Senator Elizabeth Warren of Massachusetts introduced the “Equal Employment for All Act” (S. 1837), on December 17, 2013 which prohibits employers from inquiring about employees’ and job applicants’ credit history.
Specifically, the bill states ‘‘a person, including a prospective employer or current employer, may not use a consumer report or investigative consumer report, or cause a consumer report or investigative consumer report to be procured, with respect to any consumer where any information contained in the report bears on the consumer’s creditworthiness, credit standing, or credit capacity.”
The bill was created on the belief that credit history is not an accurate depiction of job performance capability. In a press release, Warren stated that “a bad credit rating is far more often the result of unexpected medical costs, unemployment, economic downturns, or other bad breaks than it is a reflection on an individual’s character or abilities. It was previously thought that credit history may provide insight into an individual’s character, but research has shown that an individual’s credit rating has little to no correlation with his or her ability to be successful in the workplace.”
Those that support the bill also support the ban on credit checks due to the inaccuracies that the reports can contain. According to the Federal Trade Commission (FTC), about 21 percent of Americans have had an error on a credit report from at least one of the three major credit bureaus.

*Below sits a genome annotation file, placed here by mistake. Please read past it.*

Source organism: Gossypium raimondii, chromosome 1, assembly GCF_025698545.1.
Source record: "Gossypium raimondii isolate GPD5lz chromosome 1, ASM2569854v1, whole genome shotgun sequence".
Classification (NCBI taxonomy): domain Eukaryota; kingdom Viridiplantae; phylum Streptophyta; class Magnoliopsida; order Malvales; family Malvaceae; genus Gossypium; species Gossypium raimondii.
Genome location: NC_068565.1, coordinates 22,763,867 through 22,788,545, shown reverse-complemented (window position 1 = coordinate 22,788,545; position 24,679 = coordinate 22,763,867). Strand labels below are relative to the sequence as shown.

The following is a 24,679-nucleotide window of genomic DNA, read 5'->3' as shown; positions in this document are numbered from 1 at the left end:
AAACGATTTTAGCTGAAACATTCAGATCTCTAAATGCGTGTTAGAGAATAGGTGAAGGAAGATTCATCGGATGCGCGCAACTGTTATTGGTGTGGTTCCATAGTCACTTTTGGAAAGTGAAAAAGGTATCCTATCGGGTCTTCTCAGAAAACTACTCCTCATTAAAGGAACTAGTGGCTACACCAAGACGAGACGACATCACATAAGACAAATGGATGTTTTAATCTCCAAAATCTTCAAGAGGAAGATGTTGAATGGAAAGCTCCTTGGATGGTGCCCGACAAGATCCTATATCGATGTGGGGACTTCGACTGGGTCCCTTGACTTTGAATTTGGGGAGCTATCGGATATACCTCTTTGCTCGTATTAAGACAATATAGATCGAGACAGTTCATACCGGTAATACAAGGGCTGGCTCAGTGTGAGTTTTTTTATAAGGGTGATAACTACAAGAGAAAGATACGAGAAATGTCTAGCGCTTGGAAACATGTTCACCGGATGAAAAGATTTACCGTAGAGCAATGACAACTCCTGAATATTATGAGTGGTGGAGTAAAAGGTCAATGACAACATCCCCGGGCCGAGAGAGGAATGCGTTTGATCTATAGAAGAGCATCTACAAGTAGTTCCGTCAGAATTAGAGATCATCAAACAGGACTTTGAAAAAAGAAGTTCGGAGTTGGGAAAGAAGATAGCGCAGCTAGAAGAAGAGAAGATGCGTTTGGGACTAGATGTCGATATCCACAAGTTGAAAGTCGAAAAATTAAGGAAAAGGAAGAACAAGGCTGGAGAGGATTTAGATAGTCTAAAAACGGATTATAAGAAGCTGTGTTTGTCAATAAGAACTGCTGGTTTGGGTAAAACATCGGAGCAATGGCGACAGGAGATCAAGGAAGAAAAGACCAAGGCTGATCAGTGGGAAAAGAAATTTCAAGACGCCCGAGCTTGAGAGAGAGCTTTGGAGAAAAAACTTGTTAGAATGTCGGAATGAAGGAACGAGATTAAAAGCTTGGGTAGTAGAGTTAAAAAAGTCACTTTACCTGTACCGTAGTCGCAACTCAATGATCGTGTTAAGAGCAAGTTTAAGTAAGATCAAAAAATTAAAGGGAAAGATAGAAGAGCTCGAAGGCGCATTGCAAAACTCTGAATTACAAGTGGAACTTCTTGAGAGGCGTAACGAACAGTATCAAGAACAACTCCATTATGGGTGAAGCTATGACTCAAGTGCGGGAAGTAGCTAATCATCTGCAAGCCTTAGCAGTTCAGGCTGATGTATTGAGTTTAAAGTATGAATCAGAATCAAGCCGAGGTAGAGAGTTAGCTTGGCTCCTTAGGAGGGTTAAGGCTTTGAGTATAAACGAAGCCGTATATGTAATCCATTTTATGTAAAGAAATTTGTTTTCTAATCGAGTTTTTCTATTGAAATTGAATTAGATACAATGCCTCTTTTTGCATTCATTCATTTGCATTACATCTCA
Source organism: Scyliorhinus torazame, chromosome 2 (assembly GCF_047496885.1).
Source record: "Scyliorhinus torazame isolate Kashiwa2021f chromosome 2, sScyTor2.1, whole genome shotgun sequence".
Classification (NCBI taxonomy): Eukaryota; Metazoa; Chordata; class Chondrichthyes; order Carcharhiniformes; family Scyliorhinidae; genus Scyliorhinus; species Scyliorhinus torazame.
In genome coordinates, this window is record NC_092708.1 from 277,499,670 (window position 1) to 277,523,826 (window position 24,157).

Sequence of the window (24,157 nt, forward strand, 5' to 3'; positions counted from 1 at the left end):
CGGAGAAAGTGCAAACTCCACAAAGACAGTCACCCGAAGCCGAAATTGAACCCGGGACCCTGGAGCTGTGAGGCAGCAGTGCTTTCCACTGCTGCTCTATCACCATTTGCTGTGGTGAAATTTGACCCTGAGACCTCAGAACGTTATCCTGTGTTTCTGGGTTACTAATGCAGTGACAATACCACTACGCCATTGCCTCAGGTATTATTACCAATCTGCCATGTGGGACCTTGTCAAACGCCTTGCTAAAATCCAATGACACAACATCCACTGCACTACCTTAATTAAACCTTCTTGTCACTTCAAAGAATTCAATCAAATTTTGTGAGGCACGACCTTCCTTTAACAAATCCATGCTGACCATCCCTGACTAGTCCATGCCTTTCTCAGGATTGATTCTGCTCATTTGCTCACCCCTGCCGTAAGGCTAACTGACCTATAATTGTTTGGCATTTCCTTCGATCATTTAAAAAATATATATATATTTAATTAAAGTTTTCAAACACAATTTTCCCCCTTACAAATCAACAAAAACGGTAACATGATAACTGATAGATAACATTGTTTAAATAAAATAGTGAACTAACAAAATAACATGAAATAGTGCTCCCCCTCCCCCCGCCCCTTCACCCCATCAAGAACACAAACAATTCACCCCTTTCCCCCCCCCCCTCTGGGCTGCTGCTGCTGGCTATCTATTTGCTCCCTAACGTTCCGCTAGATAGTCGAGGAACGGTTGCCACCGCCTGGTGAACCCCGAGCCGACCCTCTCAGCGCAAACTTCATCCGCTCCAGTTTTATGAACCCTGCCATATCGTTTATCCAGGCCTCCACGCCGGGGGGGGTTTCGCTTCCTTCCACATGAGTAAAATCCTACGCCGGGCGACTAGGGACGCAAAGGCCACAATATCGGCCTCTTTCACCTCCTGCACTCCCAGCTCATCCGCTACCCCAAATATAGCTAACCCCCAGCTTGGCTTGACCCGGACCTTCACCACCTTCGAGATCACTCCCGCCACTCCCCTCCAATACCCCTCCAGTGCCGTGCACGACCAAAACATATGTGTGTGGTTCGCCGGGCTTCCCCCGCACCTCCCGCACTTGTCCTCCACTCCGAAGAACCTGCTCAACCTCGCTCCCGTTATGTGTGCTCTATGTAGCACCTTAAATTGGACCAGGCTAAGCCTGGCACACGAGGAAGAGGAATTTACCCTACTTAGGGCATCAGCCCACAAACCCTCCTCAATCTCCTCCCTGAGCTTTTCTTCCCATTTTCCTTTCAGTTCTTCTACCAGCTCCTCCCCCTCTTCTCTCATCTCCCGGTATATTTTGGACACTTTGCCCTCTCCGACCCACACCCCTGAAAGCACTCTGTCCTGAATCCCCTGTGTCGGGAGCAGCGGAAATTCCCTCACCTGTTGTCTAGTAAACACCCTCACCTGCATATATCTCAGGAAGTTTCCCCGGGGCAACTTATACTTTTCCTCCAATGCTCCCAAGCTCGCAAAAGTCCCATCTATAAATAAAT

Those opposed to the bill feel a credit check is necessary for employment, especially for the positions dealing with money. Elizabeth Milito, senior executive counsel at the National Federation of Independent Business argued that “a credit check can serve an important function in certain jobs, especially in the financial services industry. A blanket prohibition would disadvantage many businesses that use credit as one component of a background check.”
One exception to the bill is for consumers who currently hold or are applying for a job that requires national security clearance; they would still be required to undergo a credit check.